The Artist's Way
Last week during a speech a participant asked me whether I was a fan of The Artist’s Way, a book written by Julia Cameron back in 1994.
The Artist’s Way is a step by step guide designed to help you discover your latent creativity and set you on the path to making your dreams a reality. The premise of the book is that by writing every morning for 20 minutes, it helps to unlock your creative spirit. Obviously there is a lot more to it than that, but that is the basic message. Although the book has now been around for two decades, it’s a very worthy read, and a lot of the people that I interview for the Mojo Radio Show refer back to The Artist’s Way.
This book has been the template for many a great creative and it’s a worthwhile process for overcoming creative blocks, insurmountable insecurities, self-esteem blocks and managing the negative voices that so often plague our minds.
So my answer to the question was, yes I am a believer in Julia Cameron’s philosophy and I did enjoy her book very much when I read it some 15 years ago. Do I follow The Artist’s Way’s guide? No, not exactly as it stands. However, as with anything, you take the bits that resonate most with you and apply them to your own world, to improve yourself and unlock your great ideas, and this is what I’ve done.
Evernote is by far my favourite productivity resource, and if you’re being more productive, you’ve got more time to be creative. I have to say, I had assumed that everyone used Evernote, but over the last number of months as I speak at various gigs and ask the audience how many of them use it, I’m surprised that the majority do not.
Get onto it now! Evernote is a brilliant way to store, search, tag and file the copious amount of information that we are faced with each day. Photos, blogs, articles, quotes, ideas, memos and even audio recordings are all kept, tagged and filed in separate notebooks in Evernote. When you are more organised and you can put your hand on your materials with ease, it enhances your productivity and your ability to create. I am using Evernote more and more and find it to be one of the greatest resources available.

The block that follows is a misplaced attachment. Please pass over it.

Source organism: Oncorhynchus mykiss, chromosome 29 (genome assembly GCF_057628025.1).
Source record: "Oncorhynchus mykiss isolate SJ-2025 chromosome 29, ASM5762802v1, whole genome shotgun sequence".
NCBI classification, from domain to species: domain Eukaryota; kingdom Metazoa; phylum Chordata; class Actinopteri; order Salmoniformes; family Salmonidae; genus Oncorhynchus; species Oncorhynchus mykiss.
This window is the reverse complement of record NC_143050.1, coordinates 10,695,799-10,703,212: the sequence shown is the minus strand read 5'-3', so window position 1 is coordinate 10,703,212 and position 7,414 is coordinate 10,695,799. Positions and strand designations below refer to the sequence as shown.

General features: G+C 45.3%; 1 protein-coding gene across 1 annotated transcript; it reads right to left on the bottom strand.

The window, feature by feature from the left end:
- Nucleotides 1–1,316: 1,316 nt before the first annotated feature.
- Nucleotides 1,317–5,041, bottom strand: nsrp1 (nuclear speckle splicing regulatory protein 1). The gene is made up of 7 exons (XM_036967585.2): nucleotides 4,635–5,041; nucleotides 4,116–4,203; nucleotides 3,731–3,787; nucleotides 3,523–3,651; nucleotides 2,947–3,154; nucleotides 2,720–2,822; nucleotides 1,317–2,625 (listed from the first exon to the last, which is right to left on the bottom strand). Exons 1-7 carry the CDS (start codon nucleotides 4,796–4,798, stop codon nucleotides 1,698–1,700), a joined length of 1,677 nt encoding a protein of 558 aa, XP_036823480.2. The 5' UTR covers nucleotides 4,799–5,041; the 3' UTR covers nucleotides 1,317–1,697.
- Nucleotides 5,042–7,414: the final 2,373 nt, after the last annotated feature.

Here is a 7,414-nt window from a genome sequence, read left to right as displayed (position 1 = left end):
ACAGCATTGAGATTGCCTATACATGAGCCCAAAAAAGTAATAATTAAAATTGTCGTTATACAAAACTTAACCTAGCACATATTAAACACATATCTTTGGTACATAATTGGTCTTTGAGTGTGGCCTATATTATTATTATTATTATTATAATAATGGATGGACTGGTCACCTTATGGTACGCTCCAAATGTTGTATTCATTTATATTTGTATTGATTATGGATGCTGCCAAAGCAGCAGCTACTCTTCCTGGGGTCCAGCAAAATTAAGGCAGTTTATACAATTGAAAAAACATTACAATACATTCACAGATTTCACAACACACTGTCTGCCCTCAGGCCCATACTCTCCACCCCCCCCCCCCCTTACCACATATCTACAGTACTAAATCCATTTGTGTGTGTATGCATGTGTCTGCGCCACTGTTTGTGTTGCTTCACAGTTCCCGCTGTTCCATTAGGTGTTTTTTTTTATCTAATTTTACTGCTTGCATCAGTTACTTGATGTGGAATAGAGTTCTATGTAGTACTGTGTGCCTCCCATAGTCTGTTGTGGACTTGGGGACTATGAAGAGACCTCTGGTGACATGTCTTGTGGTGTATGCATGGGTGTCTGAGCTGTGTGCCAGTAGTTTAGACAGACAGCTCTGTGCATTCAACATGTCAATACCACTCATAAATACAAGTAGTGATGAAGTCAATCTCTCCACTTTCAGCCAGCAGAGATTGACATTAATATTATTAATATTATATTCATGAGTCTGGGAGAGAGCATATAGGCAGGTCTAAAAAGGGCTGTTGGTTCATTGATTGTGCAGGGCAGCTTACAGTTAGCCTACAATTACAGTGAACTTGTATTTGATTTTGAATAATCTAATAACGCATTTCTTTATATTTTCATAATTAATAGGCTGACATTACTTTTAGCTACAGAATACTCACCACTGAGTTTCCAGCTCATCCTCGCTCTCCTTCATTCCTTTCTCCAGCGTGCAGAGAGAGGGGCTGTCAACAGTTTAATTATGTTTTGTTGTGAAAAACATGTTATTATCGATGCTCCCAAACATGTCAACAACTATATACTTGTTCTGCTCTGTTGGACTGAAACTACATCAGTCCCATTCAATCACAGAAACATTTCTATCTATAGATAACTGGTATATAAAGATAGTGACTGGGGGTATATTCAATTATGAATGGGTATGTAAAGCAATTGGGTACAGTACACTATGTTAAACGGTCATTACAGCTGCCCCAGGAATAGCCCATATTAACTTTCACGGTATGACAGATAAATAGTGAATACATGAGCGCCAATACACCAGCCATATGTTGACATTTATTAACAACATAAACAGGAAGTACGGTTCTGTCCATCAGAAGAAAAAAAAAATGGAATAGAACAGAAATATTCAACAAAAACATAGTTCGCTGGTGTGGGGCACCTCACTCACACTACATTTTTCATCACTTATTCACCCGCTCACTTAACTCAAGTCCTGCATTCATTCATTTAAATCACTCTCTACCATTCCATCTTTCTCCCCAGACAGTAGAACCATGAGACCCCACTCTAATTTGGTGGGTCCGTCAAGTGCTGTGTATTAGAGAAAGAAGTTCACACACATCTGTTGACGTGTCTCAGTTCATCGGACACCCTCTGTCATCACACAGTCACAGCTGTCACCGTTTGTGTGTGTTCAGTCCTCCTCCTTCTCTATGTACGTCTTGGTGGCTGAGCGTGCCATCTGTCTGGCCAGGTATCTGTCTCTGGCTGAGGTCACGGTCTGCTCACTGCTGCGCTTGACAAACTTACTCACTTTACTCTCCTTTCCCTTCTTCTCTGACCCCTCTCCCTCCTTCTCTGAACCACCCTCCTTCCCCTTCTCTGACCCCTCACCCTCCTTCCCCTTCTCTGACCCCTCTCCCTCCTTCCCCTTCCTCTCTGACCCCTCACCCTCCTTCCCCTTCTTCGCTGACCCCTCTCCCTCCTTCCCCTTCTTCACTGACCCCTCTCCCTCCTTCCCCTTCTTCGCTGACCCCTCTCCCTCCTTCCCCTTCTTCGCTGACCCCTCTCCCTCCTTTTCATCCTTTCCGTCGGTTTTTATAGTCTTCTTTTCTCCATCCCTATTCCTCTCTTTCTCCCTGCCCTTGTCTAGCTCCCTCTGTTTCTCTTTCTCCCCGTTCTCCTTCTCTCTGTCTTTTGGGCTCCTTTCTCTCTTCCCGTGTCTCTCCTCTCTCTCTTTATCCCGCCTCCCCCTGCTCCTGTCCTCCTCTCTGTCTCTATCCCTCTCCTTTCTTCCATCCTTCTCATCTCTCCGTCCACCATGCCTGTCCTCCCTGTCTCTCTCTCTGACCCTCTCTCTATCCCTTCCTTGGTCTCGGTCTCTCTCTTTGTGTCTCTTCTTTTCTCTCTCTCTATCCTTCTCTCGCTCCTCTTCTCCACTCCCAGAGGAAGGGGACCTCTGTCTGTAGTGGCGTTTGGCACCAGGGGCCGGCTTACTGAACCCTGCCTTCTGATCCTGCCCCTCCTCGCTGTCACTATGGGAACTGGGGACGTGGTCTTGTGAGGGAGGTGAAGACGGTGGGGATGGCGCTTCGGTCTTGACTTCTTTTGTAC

This week’s inspiration comes from none other than the Dalai Llama. Too many people fail to start a project, a business, a charity or a life change because they focus too much on the end result, create too many barriers to commencing and hence never get off the starting blocks. One of the biggest pitfalls is thinking, ‘What’s the point? I’m such a small piece in the cog, is it really going to make a difference?’ But try to go to sleep with a mosquito buzzing around your ear? No chance! You’re never too small to make a difference and this quote sums it up beautifully. Get started!
During a speech recently one of the attendees talked about his 70% strike rate when tendering for business. Naturally, being curious person that I am, I had to know more.
He said whenever he had a tender document come into his business he always responded in 2 ways. Firstly he would do a conforming brief which conformed specifically to the brief. Secondly they always submitted a non-conforming brief. Not based on price or efficiences, or specifically to the brief but a non-conforming idea that was perfectly suited as a solution to the problem and in their mind would be the best way to approach the job. He said based on the conforming and non-conforming tender process they had a strike rate of 7 out of 10 which in any man’s language in tendering is outstanding!